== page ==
Posted On: 09/3/18 4:00 PM
Last weekend, Will Barton hosted his annual elite camp that consisted of talent from all over the country, however the majority of the players were from the mid-Atlantic region. With no shortage of talent, the players took part in a morning session consisting of drills and stations, which were followed by a series of games. Each portion gave you a chance to dissect the strengths and weaknesses of the players. For this article, we’re going to take a look at some of the talented frontcourt players that attended and stood out.
Eric Dixon | 6’7 | ’19 Abington (DE)
Whenever Dixon walks into a gym, there’s a very good chance that no one else there can guard him. At 6-foot-7 and 250 pounds, Dixon is an absolute force when he gets the ball anywhere around the paint. The future Villanova Wildcat has ability to put the ball on the floor and play off the dribble as well, but he is most dominant with his back to the basket where he imposes his will. Defensively, he can be an anchor for a defense. He guarded the pick-and-roll well, made help side rotations and rebounded strongly throughout.
Olivier Nkamhoua | 6’8 | ’19 Bishop Walsh
The player list for the camp had Nkamhoua listed as a wing, and while the long, 6-foot-8 rising senior has the frame and tools to be in the future, he still has some work to do on his perimeter skills such as shooting and dribbling before he can be classified as such. With that being said, he had plenty of impressive plays where he was on the receiving end of a kick out pass from penetration, which he finished with strong dunks after one or two dribbles. Nkamhoua did a good job defensively protecting the rim both in the half court and transition. He plays with energy and is always looking for chase down blocks.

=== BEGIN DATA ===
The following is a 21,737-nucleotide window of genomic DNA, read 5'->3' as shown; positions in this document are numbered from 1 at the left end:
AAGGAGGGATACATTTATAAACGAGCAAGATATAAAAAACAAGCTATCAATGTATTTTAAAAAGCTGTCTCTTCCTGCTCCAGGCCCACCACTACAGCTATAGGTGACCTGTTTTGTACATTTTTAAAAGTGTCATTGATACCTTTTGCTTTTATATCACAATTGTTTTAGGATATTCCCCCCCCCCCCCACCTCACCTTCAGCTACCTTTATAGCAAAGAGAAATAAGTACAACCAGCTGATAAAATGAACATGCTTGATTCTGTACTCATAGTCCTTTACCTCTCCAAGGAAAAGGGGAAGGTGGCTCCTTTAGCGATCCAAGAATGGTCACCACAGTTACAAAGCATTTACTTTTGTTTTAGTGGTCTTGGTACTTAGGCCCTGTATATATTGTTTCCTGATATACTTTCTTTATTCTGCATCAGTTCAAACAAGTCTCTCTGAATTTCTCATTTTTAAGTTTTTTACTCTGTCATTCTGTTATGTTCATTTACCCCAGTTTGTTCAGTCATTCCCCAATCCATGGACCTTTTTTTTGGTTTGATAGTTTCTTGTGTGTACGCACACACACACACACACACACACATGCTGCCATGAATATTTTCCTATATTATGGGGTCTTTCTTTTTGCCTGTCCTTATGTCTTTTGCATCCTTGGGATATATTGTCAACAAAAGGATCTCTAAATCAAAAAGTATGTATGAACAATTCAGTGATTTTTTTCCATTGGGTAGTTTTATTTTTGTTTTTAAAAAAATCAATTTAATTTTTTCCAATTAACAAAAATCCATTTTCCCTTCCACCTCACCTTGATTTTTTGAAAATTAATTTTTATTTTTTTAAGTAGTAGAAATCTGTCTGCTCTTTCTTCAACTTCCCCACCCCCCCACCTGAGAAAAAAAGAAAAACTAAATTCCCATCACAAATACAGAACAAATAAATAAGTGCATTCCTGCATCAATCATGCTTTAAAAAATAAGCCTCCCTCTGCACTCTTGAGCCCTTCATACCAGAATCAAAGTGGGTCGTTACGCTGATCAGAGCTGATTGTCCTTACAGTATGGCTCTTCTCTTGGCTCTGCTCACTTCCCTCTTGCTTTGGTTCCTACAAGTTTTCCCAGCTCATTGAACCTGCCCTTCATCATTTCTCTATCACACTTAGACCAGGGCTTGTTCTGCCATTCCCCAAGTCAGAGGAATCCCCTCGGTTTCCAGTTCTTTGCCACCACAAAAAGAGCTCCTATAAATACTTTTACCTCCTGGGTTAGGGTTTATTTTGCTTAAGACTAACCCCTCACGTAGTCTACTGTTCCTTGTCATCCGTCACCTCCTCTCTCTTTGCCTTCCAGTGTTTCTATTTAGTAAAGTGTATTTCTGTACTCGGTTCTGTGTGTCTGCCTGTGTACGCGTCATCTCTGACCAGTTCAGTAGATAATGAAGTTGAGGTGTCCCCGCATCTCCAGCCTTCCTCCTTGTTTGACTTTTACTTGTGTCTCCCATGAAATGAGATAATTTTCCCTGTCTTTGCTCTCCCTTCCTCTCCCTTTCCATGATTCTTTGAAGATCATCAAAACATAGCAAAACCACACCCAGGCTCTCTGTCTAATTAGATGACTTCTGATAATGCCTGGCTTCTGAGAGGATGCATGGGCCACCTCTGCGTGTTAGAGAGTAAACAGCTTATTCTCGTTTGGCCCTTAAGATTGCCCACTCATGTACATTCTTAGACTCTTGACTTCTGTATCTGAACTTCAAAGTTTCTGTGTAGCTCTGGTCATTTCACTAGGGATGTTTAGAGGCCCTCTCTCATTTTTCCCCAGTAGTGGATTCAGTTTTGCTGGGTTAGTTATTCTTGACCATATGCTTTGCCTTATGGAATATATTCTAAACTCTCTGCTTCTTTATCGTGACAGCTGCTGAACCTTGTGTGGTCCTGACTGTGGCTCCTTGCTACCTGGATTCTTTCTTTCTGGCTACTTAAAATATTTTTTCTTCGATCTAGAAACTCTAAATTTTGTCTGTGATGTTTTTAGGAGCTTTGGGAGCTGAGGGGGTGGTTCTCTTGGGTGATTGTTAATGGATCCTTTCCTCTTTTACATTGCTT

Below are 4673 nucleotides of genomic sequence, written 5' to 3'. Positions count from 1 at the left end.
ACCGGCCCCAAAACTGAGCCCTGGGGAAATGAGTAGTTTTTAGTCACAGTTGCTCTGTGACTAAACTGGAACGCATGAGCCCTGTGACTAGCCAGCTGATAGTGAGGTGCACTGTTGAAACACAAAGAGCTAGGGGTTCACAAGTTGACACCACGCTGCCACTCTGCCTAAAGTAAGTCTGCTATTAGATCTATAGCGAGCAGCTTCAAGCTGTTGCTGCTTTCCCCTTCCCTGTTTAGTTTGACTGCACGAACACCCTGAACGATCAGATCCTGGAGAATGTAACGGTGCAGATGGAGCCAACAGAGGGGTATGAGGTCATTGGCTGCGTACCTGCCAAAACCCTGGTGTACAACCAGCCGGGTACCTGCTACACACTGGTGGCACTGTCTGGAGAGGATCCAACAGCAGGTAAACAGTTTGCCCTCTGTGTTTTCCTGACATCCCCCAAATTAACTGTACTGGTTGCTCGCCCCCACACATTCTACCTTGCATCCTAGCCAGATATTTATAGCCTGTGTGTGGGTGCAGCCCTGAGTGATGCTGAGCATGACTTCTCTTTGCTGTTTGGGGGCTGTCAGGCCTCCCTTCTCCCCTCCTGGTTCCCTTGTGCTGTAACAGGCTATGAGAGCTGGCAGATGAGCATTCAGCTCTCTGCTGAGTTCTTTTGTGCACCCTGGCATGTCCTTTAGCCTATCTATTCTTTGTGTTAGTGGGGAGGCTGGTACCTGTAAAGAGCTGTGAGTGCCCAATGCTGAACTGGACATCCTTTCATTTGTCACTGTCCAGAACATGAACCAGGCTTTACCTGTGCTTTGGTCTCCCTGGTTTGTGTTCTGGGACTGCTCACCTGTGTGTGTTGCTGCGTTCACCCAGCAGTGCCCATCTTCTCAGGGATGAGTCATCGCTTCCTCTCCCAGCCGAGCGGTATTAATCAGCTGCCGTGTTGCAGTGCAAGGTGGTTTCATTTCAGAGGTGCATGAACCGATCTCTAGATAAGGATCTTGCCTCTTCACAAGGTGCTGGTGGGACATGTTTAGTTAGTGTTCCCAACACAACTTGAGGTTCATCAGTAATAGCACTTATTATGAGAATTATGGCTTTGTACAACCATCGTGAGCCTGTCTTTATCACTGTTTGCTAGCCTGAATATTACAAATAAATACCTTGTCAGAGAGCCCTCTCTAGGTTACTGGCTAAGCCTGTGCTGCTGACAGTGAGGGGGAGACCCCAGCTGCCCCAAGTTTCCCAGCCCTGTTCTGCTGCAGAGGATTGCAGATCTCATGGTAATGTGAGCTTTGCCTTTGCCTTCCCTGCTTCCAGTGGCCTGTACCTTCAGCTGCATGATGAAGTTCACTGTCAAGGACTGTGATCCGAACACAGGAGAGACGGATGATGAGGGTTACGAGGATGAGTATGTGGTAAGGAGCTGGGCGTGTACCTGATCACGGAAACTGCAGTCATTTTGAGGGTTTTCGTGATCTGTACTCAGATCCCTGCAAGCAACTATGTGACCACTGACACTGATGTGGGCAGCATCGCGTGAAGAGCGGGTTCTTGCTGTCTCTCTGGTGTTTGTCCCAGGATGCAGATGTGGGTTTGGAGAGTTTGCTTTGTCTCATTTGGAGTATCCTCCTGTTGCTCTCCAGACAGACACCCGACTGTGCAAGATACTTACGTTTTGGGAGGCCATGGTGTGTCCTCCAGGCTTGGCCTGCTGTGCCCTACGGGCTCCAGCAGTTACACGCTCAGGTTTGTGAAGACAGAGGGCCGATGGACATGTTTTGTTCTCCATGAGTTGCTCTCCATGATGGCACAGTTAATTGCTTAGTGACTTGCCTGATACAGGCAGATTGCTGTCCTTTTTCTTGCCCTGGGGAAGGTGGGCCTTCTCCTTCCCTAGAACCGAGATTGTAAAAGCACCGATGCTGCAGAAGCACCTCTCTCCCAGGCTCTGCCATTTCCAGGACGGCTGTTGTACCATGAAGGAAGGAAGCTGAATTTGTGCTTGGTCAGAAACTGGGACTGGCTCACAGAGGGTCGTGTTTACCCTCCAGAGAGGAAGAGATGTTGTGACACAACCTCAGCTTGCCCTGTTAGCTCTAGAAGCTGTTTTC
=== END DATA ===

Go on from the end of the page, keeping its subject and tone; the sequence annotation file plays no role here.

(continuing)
Victory Naboya | 6’7 | ’21 St. John’s College High School
Naboya was a workhorse throughout the entire camp. As a rising sophomore, he still has obvious polishing with his overall game, but there a few key things that he already has to ensure he’ll be a coveted prospect nationwide as a big. He can catch very well, has great athleticism and as stated before, works extremely hard on the glass on both ends of the floor. Defensively, he was distorting shots left and right. After doing so, sprinting down the middle of the floor as a rim runner or looking to feast off of missed lay ups.
Olisa Ngonadi | 6’7 | ’19 National Christian
Ngonadi is similar to Naboya in the sense that he is a relentless rebounder on both ends. What he has that Naboya doesn’t at the moment is overall mass that helps him be a bit more imposing. Ngonadi was effective rolling after setting ball screens and finishing. When he didn’t finish, he was determined to get his own rebound for a second chance at things. With good athleticism, the 6-foot-7 forward had a handful of impressive blocks after making help side rotations on driving guards. Ngonadi was an effective communicator defensively as well.
Detwan Montague | 6’7 | ’21 St. Frances
Montague doesn’t possess any of the athleticism similar to the players on this list, but it doesn’t mean he won’t have an impact on the game. The 6-foot-7 forward is incredible efficient whenever he gets the ball in the paint. Whether he’s shooting over this shoulder, a floater from 5-8 feet or being the beneficiary of a dump pass from a penetrating guard, Montague knows how to put the ball in the basket. Unlike other bigs his age, Montague isn’t a black hole when he gets the ball on the block. He has a good feel for the game and where open shooters will be on the perimeter whenever he takes a dribble. He runs the floor very well and rebounds with aggression.
Jason Murphy | 6’8 | ’19 St. Frances
Murphy had a very productive day throughout, but stood out the most during the game portion of the camp. The 6-foot-8 forward showcased his high motor by running the floor well on both ends and showed his improved ability efficiency offensively. Murphy has had an impressive summer overall and built upon that by being one of the standout bigs for this event. Defensively, he did a solid job of rotating and contesting shots around the rim. One constant with Murphy is his presence and effort on the defensive glass. He is above average at helping limit the opposition to one-shot possessions.